By Dan Gephart, August 15, 2018

Imagine spending a beautiful summer day at the ballpark. You have great seats along the first base side. Foul balls routinely make their way towards you – four to be exact. The first three balls you pick up and immediately hand over to youngsters in your section. The fourth foul ball you grab and, remembering it’s your anniversary, hand to your wife who is sitting next to you. It’s smiles all around.

It sounds like a perfect day. But it’s not.

You see, a video of you snagging that fourth foul ball is being shared at alarming rates on Twitter. The video makes it look like you snubbed the cute little boy a row in front of you. You are trending and not in a good way. After all, what kind of monster doesn’t give a foul ball to a kid?

If you’re a baseball fan or a Twitter user, you are familiar with the video taken during a recent Chicago Cubs game. Heck, you may have retweeted the video along with the comments “jerk” or “a—hole,” or maybe you are the Twitter user who called for the man to “be publicly shamed and booed for hours.” I’m not even mentioning the tweets that called for a good old-fashioned physical beatdown.

If there’s one thing we Americans are especially good at, it’s shaming others. Facts? We don’t need no stinking facts. Context? Ha! Let’s shame!

I was thinking about the baseball fiasco as I read a story last week about two former EPA career employees. Michael Cox worked at the EPA for more than 25 years, most recently as a climate change adviser. Elizabeth Southerland had more than 30 years of EPA experience when she left.

Both resignations were political. The departing employees made it known that they were unhappy with the agency’s direction under then-Administrator Scott Pruitt. Cox certainly left with a bang, writing a scathing five-page letter to Pruitt and sharing it with his EPA colleagues.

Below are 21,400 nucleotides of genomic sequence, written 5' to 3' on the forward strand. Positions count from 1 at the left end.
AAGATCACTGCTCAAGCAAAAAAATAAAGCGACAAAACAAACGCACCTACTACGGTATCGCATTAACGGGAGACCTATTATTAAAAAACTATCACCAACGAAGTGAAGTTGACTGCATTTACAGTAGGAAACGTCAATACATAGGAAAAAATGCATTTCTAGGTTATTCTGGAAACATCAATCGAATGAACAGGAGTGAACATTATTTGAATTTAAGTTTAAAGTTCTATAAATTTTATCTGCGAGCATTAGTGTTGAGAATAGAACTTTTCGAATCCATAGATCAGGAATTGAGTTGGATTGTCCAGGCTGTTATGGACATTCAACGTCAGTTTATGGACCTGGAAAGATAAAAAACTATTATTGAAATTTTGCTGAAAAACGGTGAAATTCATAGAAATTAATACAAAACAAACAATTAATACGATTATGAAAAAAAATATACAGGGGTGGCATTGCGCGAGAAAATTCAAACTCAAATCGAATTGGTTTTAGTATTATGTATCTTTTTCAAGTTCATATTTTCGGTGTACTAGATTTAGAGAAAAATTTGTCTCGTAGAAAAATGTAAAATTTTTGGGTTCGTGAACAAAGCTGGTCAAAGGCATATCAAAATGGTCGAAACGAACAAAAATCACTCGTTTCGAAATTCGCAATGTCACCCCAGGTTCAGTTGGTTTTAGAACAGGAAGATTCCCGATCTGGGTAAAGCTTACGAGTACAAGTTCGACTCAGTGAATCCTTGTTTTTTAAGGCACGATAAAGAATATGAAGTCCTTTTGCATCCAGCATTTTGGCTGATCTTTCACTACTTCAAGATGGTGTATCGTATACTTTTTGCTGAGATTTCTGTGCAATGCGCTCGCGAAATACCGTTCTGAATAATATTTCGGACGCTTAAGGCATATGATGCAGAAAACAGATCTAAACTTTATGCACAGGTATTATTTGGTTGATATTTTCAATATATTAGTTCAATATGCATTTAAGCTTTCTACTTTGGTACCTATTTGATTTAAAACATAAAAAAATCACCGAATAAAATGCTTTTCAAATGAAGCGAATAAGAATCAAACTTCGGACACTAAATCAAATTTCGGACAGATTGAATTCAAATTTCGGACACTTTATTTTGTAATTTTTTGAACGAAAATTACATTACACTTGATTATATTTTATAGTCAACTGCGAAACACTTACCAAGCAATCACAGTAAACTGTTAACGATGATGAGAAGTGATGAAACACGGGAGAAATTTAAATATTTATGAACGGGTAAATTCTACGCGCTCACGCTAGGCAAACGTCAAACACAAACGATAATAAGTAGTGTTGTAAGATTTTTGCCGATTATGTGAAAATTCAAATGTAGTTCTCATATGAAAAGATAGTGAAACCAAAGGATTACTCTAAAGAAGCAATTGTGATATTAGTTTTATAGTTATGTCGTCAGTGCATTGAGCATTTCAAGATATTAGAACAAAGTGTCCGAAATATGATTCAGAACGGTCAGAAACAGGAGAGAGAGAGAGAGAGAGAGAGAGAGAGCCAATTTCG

The best thing would’ve been to let this blow over.

An EPA spokesman took a different tack, telling reporters that Cox was expressing “faux outrage” and that the real reason for his resignation was so he could cash in on his “six-figure taxpayer-funded pension.” (A year and a few FOIA requests later, we now know that Cox’s pension, minus benefits and taxes, falls well below that “six-figure” threshold.)

The same communications team pitched a story to news outlets that Southerland left for similar reasons.

This was clearly an attempt to shame the former federal employees.

Does anybody remember former VA social worker Robin Paul? Barbara Haga wrote about her extensively in our July 2015 newsletter. Unlike our Cubs fan, Paul really did commit an awful act, or at the very least, she suffered a serious lapse in judgment. She sent an email to her staff that included images that mocked veterans by placing a toy elf in various positions. (You really have to see it to understand. But it was awful.) Paul was placed on administrative leave while the VA investigated. She agreed to a 90-day suspension of her clinical license.

Meanwhile, the Shame Patrol came out in full force, publicly arguing for Paul’s termination. This was followed by death threats. After her children were harassed, the family was forced to seek police protection. Finally, Paul, who had an otherwise excellent work history, resigned before the VA even finished its investigation, pleading to be left alone.

She got what she deserved, you might say. Well, that’s pretty harsh. Then again, the Shamers don’t deal in nuance. Read through Jon Ronson’s highly engaging 2015 book “So You’ve Been Publicly Shamed” and you’ll understand why social media shaming has become the modern-day equivalent of a public flogging.

But as purveyors of discipline in your agency, you can’t afford to listen to the Shamers. You need to gather the facts, weigh the evidence, and carefully determine the penalty. Unfortunately, you’re going to have to work really hard to tune out these Shame Spreaders. If you’ve been on Twitter or Facebook lately or read any newspaper’s comments section, you know that these Internet vigilantes aren’t going anywhere anytime soon. [email protected]

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